To the excitement of many, California’s Medical Cannabis Regulation and Safety Act (MCRSA) does not include a residency requirement akin to those we’ve seen in other states, like Washington. Though in theory this could change, such an about face is unlikely given the proposed rules that dropped a few weeks ago. And though Chapter 5, Section 26054(a) of Proposition 64 (dealing with recreational cannabis regulation) does contain a residency requirement, it is likely the medical and recreational cannabis rules will ultimately be synced, eliminating that requirement. For reference, however, that section of Proposition 64 states:
“[n]o licensing authority shall issue or renew a license to any person that cannot demonstrate continuous California residency from or before January 1, 2015. In the case of an applicant or licensee that is an entity, the entity shall not be considered a resident if any person controlling the entity cannot demonstrate continuous California residency from and before January 1, 2015.”
That residency requirement will expire on December 31, 2019 unless the California state legislature renews it. Also important to note is that even if this residency requirement were to go into effect, it would apply only to “controlling persons.” But again, we believe that as the medical and recreational cannabis rules are finalized and synced up, the residency requirements of Proposition 64 will be eliminated.
But this has not stopped local jurisdictions, including cities and counties, from implementing varying levels of residency requirements, or de facto residency requirements, on their own. For example cannabis licenses in the City of Los Angeles will likely be limited to state residents since the City is issuing first round licenses only to Proposition M Priority eligible applicants (i.e., the ~135 Pre-ICO cannabis collectives currently operating in the City under Prop. D immunity from prosecution). In theory, at least, the proprietors of these businesses, who would have been required to possess qualified patient authorizations, would have needed to be California state residents. In other words, the City of Los Angeles is limiting licenses to those who have operated locally since at least 2007, which functions as de facto localism.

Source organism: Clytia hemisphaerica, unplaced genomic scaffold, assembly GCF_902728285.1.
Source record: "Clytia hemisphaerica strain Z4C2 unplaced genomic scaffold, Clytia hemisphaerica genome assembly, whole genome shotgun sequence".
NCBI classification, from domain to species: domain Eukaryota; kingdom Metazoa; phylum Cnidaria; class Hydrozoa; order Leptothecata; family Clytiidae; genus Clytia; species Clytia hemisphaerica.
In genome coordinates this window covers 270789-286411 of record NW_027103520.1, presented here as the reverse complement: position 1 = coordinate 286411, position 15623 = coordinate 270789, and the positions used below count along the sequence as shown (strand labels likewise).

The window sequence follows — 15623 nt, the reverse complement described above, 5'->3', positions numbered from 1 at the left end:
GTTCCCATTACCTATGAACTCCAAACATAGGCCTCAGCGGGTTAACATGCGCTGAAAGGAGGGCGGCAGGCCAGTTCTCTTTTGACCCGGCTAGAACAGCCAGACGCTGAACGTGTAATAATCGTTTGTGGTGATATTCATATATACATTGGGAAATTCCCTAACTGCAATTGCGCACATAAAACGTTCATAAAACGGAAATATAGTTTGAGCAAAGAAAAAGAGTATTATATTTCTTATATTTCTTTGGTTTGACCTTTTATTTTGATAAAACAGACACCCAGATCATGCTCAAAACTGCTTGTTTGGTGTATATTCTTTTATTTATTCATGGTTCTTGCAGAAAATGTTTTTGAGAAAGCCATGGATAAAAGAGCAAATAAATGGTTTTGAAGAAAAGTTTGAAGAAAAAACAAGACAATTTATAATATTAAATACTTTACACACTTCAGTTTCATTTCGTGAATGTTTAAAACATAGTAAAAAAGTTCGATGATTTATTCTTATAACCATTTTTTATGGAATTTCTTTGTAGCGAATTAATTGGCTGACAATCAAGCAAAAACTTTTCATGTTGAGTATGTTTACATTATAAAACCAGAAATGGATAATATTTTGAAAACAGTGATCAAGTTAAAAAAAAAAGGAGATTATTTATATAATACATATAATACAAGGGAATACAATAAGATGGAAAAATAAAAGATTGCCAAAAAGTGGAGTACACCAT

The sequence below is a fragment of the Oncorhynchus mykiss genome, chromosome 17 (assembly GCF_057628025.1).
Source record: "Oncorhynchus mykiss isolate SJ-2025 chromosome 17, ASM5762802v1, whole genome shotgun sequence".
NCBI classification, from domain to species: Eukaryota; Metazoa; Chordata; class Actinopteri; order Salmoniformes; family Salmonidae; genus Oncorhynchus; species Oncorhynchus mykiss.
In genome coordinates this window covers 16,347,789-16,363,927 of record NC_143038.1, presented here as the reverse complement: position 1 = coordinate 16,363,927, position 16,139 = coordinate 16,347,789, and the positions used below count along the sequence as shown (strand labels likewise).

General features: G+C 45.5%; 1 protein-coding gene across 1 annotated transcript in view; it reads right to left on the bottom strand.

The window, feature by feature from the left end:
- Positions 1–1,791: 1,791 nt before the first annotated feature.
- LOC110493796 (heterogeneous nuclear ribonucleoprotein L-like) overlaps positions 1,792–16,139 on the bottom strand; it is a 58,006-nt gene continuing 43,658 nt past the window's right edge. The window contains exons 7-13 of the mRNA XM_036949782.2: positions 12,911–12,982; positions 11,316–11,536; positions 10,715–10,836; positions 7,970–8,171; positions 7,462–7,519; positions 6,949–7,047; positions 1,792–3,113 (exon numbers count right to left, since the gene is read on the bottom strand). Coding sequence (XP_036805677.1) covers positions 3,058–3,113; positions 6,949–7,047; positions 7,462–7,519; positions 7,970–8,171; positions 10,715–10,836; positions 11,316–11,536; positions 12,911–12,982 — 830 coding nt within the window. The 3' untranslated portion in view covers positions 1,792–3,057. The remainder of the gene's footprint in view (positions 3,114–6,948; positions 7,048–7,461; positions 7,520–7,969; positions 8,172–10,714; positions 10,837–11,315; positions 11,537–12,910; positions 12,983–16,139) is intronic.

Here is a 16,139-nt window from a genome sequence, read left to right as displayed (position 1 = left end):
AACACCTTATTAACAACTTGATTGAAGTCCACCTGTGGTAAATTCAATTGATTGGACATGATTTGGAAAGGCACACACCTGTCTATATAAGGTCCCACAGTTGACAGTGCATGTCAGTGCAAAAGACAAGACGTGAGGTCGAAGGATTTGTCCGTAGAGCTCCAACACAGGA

Los Angeles’ proposed regulations also require applicants provide a detailed plan for hiring local residents, including making an “ongoing good faith effort to ensure that at least 30 percent of hours of their respective workforce be performed by residents of the City of Los Angeles, of which at least 10 percent of their respective workforce shall be performed by Transitional Workers whose primary place of residence is within a 3-mile radius of the proposed Business.”
The city of Oakland has developed what is perhaps one of the most contentious residency requirements via its Equity Permit Program. This program aims to address inequity in the local cannabis industry by prioritizing permit issuance to those with roots in certain identified Oakland neighborhoods that have been historically impacted by disproportionate drug law enforcement, and to members of the Oakland community who have been arrested and convicted of cannabis crimes in Oakland in the last 20 years. The law moves qualifying Equity Applicants, defined as Oakland residents with an annual income at or less than 80% of the City average and who either lived in certain defined Oakland police beats for 10 of the last 20 years, or who have been convicted of a cannabis crime committed in Oakland within the last 20 years, to the front of the cannabis permitting line, and it also creates access to approximately $3.4 million in earmarked interest-free business loans and other assistance.
When issuing permits for any kind of cannabis business, the City must give half (i.e. maintain a 1-to-1 ratio) of all permits issued in its initial issuance phase to these Equity Applicants. Oakland local law also requires dispensary staff be at least 50% Oakland residents, with at least half of those residents from areas identified as having high unemployment or low household incomes.
Other local jurisdictions are implementing or considering similar means of enacting residency restrictions, despite the state’s leniency on the issue. It is therefore imperative to review the local laws under which you intend to operate, particularly if you are not a California state resident.